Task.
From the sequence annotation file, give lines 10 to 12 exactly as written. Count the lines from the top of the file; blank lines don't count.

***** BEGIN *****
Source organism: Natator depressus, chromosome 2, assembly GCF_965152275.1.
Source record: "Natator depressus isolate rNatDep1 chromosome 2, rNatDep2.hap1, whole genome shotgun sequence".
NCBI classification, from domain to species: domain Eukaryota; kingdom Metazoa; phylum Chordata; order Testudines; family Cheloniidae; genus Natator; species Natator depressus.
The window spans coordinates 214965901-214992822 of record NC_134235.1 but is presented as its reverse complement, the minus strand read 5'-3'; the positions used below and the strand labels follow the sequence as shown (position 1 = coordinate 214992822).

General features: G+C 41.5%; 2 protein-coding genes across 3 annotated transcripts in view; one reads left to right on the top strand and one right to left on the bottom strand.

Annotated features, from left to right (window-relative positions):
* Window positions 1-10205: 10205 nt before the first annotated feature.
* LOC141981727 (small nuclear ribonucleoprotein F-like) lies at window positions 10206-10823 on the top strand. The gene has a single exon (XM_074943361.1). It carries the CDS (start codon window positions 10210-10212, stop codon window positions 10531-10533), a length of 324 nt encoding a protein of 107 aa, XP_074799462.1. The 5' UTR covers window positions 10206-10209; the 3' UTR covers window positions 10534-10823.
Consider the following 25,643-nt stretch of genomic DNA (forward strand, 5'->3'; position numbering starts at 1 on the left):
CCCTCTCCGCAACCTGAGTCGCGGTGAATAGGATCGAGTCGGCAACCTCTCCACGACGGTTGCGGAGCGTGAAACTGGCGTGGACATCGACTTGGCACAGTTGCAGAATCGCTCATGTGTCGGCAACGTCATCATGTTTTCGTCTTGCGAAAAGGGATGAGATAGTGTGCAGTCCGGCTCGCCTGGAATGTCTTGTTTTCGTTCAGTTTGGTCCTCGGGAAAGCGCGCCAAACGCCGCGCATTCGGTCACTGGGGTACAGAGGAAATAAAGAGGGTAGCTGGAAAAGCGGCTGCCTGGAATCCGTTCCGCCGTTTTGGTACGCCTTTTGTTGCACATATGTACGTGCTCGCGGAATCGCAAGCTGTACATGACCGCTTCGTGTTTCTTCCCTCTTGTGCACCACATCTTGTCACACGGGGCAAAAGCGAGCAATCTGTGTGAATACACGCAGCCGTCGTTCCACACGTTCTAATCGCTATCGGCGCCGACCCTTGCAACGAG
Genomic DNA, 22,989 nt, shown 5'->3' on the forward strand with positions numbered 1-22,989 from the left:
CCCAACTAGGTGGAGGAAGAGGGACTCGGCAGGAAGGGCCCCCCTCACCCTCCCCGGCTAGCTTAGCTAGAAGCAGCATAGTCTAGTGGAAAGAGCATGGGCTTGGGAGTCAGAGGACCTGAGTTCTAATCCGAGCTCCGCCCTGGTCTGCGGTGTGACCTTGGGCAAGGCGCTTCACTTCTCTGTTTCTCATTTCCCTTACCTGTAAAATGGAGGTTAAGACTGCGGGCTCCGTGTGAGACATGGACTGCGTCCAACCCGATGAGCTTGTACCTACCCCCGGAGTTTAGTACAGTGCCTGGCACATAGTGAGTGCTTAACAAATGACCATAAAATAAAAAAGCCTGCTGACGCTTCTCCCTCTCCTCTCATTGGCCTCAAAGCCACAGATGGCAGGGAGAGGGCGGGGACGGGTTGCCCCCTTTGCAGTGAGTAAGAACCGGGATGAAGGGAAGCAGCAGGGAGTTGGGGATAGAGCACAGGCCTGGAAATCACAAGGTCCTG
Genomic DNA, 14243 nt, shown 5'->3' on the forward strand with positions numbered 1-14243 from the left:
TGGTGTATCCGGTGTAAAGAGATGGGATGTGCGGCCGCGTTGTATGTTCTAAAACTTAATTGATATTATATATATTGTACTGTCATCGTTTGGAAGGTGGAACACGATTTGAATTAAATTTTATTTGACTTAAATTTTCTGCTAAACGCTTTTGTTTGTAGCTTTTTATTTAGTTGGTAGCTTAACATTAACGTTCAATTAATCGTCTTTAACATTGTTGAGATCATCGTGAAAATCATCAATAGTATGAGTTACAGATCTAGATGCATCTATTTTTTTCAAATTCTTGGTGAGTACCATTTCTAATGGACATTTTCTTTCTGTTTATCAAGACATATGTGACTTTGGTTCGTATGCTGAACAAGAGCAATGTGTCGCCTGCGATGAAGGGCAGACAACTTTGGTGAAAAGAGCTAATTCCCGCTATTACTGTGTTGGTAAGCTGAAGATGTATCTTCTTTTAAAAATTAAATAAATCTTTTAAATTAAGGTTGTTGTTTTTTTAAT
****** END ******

CCCTCTCCGCAACCTGAGTCGCGGTGAATAGGATCGAGTCGGCAACCTCTCCACGACGGTTGCGGAGCGTGAAACTGGCGTGGACATCGACTTGGCACAGTTGCAGAATCGCTCATGTGTCGGCAACGTCATCATGTTTTCGTCTTGCGAAAAGGGATGAGATAGTGTGCAGTCCGGCTCGCCTGGAATGTCTTGTTTTCGTTCAGTTTGGTCCTCGGGAAAGCGCGCCAAACGCCGCGCATTCGGTCACTGGGGTACAGAGGAAATAAAGAGGGTAGCTGGAAAAGCGGCTGCCTGGAATCCGTTCCGCCGTTTTGGTACGCCTTTTGTTGCACATATGTACGTGCTCGCGGAATCGCAAGCTGTACATGACCGCTTCGTGTTTCTTCCCTCTTGTGCACCACATCTTGTCACACGGGGCAAAAGCGAGCAATCTGTGTGAATACACGCAGCCGTCGTTCCACACGTTCTAATCGCTATCGGCGCCGACCCTTGCAACGAG
Genomic DNA, 22,989 nt, shown 5'->3' on the forward strand with positions numbered 1-22,989 from the left:
CCCAACTAGGTGGAGGAAGAGGGACTCGGCAGGAAGGGCCCCCCTCACCCTCCCCGGCTAGCTTAGCTAGAAGCAGCATAGTCTAGTGGAAAGAGCATGGGCTTGGGAGTCAGAGGACCTGAGTTCTAATCCGAGCTCCGCCCTGGTCTGCGGTGTGACCTTGGGCAAGGCGCTTCACTTCTCTGTTTCTCATTTCCCTTACCTGTAAAATGGAGGTTAAGACTGCGGGCTCCGTGTGAGACATGGACTGCGTCCAACCCGATGAGCTTGTACCTACCCCCGGAGTTTAGTACAGTGCCTGGCACATAGTGAGTGCTTAACAAATGACCATAAAATAAAAAAGCCTGCTGACGCTTCTCCCTCTCCTCTCATTGGCCTCAAAGCCACAGATGGCAGGGAGAGGGCGGGGACGGGTTGCCCCCTTTGCAGTGAGTAAGAACCGGGATGAAGGGAAGCAGCAGGGAGTTGGGGATAGAGCACAGGCCTGGAAATCACAAGGTCCTG